Department of Information and Computing Sciences

Departement Informatica Onderwijs
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Onderwijs Informatica en Informatiekunde

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Software engineering

Te lang geleden voor docent- en roosterinformatie
Contents:[Note for minor students: take this course in your third year; `Modelleren en systeemontwikkeling' is a required course.]

The IEEE Computer Society defines software engineering as

The application of a systematic, disciplined, quantifiable approach to the development, operation, and maintenance of software; that is, the application of engineering to software.
Thus software engineering comprises everything that is involved in building and maintaining software systems, including design and construction, manufacturing and distribution, project management, and human factors of software use and development. Many aspects of software engineering are adequately treated in the rest of the computer science curriculum, e.g., algorithms, data structures, programming languages, programming methodology, and software design. In this course we focus on those aspects of the software process that are required to turn programming into software development, i.e., the activities that are complementary to design and construction of software, including the following topics:
  • Formal requirements specification
  • Design through specification languages
  • Aspect oriented programming
  • Software engineering support (tools):
    • Configuration management
    • Version management
    • Build management
    • Deployment
  • Testing and profiling
  • Software comprehension and metrics
  • Empirical software engineering
These topics will be studied in theory in the form of lectures and papers, and in practice by means of lab exercises. The course features a number of guest lectures from academia and industry.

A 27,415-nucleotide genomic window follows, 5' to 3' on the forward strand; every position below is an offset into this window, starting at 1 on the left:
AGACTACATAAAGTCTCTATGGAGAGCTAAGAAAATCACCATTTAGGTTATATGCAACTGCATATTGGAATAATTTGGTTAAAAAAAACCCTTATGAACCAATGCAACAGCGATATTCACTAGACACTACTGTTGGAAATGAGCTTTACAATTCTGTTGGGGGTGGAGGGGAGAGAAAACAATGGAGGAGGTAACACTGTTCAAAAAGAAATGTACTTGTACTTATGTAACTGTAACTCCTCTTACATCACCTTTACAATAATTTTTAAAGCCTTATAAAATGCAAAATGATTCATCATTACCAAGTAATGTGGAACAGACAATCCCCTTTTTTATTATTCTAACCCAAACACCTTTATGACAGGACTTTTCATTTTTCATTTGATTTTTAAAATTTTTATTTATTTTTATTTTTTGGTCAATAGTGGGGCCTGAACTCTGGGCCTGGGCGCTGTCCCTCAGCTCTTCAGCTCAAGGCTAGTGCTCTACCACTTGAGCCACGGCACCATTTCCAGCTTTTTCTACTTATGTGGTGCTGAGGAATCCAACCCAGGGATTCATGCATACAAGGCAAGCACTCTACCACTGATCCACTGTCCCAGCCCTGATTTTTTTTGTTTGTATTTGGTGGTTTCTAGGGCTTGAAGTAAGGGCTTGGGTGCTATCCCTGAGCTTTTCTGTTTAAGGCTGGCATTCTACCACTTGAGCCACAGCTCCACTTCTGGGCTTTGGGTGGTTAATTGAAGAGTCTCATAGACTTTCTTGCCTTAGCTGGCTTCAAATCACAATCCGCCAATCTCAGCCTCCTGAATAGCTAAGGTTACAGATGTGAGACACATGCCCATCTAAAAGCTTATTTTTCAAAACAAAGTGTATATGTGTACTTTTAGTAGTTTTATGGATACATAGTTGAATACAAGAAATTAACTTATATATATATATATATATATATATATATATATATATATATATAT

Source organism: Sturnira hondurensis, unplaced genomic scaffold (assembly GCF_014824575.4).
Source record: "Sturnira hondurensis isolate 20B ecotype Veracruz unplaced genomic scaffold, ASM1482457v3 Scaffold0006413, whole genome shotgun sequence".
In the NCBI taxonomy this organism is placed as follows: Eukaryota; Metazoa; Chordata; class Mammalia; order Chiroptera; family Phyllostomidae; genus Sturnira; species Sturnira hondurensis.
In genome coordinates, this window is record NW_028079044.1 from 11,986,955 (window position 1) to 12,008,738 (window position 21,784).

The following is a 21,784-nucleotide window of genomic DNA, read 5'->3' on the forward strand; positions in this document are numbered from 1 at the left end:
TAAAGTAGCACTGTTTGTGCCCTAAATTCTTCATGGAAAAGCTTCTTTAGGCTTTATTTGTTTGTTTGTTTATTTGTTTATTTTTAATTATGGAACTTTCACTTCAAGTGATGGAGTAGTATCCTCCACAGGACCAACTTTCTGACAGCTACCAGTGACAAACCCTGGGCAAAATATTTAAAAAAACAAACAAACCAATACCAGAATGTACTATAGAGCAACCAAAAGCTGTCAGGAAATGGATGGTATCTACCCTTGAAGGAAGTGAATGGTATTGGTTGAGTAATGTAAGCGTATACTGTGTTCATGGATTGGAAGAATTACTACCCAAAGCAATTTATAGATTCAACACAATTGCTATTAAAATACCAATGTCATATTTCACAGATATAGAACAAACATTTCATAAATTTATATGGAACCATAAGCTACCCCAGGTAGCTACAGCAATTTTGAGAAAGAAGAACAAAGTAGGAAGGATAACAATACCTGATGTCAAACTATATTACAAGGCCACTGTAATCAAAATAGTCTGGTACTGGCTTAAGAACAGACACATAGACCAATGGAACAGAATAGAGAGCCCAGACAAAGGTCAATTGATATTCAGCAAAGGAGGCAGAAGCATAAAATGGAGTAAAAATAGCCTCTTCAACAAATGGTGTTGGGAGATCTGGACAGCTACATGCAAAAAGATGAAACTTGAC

Literature:Required reading for the course consists of ' Software Engineering 8 by Ian Sommerville' and a number of software engineering research papers that shall have to be reviewed. More details on which chapters and papers ought to be read can be found on the course website. The slides (including those of the guest lectures) are an important part of the material and are also part of the material for the exam; they contain quite a bit of material that is not in the book.
Course form:The course consists of following the lectures, a number of paper reviews and three practical assignments. At the end there is a single closed book exam.
Exam form:The final grade for the course is computed as follows:
  • 20% : average grade for paper reviews
  • 40% : average grade for practical assignments
  • 40% : grade for final written exam.
All practical assignments are weighted equally, and all paper reviews are weighted equally. To pass the course the exam grade should be 5.5 or higher, all other grades should be 4 or higher, and the average should be higher than or equal to 5.5.
Minimum effort to qualify for 2nd chance exam:If you have not passed the course yet, you are allowed a 2nd chance exam if, by replacing your exam grade by a perfect score of 10, the smallest grade of the practical assignments by a perfect score of 10, and the smallest grade of your paper reviews by a perfect score of 10, the condition for passing the course are fulfilled. Note: a part of the course that you did not hand in at all, defaults to the grade zero.
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